However, it was good to read that the Shahbhag movement was galvanised into action when they heard their podium area was being attacked. Hundreds, then thousands came out to show their presence though I am worried by the aggressive nature some hinted at.
Imran Sarker, fast becoming the lead name associated with Shahbhag as a/the leader was quoted saying this:
“We have been carrying out a non-violent movement for the last two months. Please don’t try to incite us [to violence] because, once enraged, we can only be appeased with your blood.” (Italics mine)
Oh no, no, no, no, no.
Although I cannot stand for all that Shahbhag demands, I have been impressed with their pacifist stance so far – and hopeful for the future it could hint at – but when Sarker says things like this I fear the worst. When shahbhag lowers itself to the level of violence all the other political groups have used for decades then it ceases to have any meaning and this particular battle and chapter of history will be over.
I hope that Shahbhag can remember the spirit of Gandhi in all of this. They have the opportunity here to make history – not just in Bangladesh (which I think they have already done) – but to the rest of Asia at least, as an entire movement that can demonstrate the ideal he taught and practised so successfully during his life. While even Gandhi’s personality was not enough to stop rival groups fighting (especially towards the end of his life) Shahbhag is bigger than any one person and has the opportunity to keep showing the nation that it is possible to demonstrate, make a difference and change things without a single person being hurt, without a single car or rickshaw being burnt and without a single bullet being shot or person being killed.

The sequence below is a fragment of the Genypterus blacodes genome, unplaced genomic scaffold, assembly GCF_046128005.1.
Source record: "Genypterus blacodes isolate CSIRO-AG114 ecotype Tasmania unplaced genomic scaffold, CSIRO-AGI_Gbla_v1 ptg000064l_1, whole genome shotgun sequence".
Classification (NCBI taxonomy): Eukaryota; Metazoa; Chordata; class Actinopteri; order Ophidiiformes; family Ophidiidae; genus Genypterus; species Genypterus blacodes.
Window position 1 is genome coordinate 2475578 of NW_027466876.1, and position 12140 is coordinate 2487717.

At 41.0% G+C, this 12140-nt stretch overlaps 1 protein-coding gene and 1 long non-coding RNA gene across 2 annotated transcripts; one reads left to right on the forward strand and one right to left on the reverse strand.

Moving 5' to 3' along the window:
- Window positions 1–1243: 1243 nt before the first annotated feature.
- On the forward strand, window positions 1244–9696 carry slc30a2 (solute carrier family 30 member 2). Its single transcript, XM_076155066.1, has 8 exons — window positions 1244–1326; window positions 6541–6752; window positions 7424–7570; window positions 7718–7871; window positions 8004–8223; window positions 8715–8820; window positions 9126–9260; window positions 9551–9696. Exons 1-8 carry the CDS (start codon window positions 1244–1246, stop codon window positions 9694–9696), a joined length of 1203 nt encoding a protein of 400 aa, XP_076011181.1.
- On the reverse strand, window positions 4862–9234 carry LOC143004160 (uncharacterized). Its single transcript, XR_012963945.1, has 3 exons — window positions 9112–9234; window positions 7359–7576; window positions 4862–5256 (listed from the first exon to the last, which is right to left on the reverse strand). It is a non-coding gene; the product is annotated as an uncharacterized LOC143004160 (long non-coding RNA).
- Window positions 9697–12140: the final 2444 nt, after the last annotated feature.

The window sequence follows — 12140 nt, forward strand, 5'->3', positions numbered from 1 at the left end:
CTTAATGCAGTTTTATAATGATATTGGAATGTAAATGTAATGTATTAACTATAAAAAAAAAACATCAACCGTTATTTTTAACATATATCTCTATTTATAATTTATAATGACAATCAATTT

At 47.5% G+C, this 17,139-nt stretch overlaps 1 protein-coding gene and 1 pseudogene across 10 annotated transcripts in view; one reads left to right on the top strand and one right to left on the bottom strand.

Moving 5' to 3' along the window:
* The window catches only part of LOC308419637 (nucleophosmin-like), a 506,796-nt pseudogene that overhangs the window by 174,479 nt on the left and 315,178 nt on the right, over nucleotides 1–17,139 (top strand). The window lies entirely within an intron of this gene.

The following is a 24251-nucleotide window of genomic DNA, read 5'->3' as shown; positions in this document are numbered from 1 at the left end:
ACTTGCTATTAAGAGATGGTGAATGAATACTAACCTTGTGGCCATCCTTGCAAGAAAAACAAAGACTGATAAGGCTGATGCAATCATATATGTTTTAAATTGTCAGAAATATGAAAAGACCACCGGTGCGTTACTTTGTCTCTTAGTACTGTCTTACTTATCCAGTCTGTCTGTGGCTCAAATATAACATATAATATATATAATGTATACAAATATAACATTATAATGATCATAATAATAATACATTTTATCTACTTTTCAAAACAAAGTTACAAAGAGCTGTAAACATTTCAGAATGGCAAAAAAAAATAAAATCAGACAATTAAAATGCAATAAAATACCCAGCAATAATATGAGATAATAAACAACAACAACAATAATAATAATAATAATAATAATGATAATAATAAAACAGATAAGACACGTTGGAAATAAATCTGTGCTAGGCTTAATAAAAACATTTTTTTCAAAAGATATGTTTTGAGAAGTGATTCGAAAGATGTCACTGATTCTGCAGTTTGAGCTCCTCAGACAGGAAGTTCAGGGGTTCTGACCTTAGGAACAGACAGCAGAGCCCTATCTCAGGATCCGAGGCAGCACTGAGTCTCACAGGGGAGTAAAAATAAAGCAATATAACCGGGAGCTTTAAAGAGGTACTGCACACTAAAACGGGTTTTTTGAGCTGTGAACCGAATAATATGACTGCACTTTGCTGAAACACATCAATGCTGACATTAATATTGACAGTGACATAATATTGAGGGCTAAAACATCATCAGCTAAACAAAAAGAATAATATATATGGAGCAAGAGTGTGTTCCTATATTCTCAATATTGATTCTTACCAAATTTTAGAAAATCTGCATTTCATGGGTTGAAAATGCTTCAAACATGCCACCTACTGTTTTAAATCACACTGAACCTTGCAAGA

Right now, it looks ready to be sucked into sectarian fighting.
But the blogger named ‘Phantombd’ writing on Alal o Dulal gives an excellent breakdown of the politics behind this and the demography of the votes. They write of how the whole political campaign plan for all sides changed on the 5th February when Shahbhag arose out of nowhere. What has stepped out of the woodwork from this is an ugly militancy that threatens the very nature of just what Bangladesh is. Will that nature be turned? Will Bangladesh become a militant Banglastan?
Phantombd offers a ray of hope – though not without its issues. What none of the parties seem to be allowing for is the women’s vote. This could be the crux to who wins this battle in the end – not the fundamentalists, not the intelligentsia, not the bloggers. Will women vote for the right to free speech, education and equal rights? Or will they vote according to their husbands, their fathers and their brothers? Phantombd thinks they will fight for their rights. I hope so though it is often the woman who, in the village home, is the strict and tradtional follower of Islam. Shahbhag may be too much for such a woman.
Just what it means to follow Allah (or any other deity for that matter) in Bangladesh waits to be seen but it is a tense moment for everyone right now.
Further Reading (Source documents):
- A Crossroads for the future of Bangladesh (kenthinksaloud.wordpress.com)
- Hardline Muslims rally in Bangladesh amid shutdown (theseatonpost.com)
- Bangladesh protesters demand blasphemy law (aljazeera.com)
- Bangladesh Elections 2013 – Analysis (eurasiareview.com)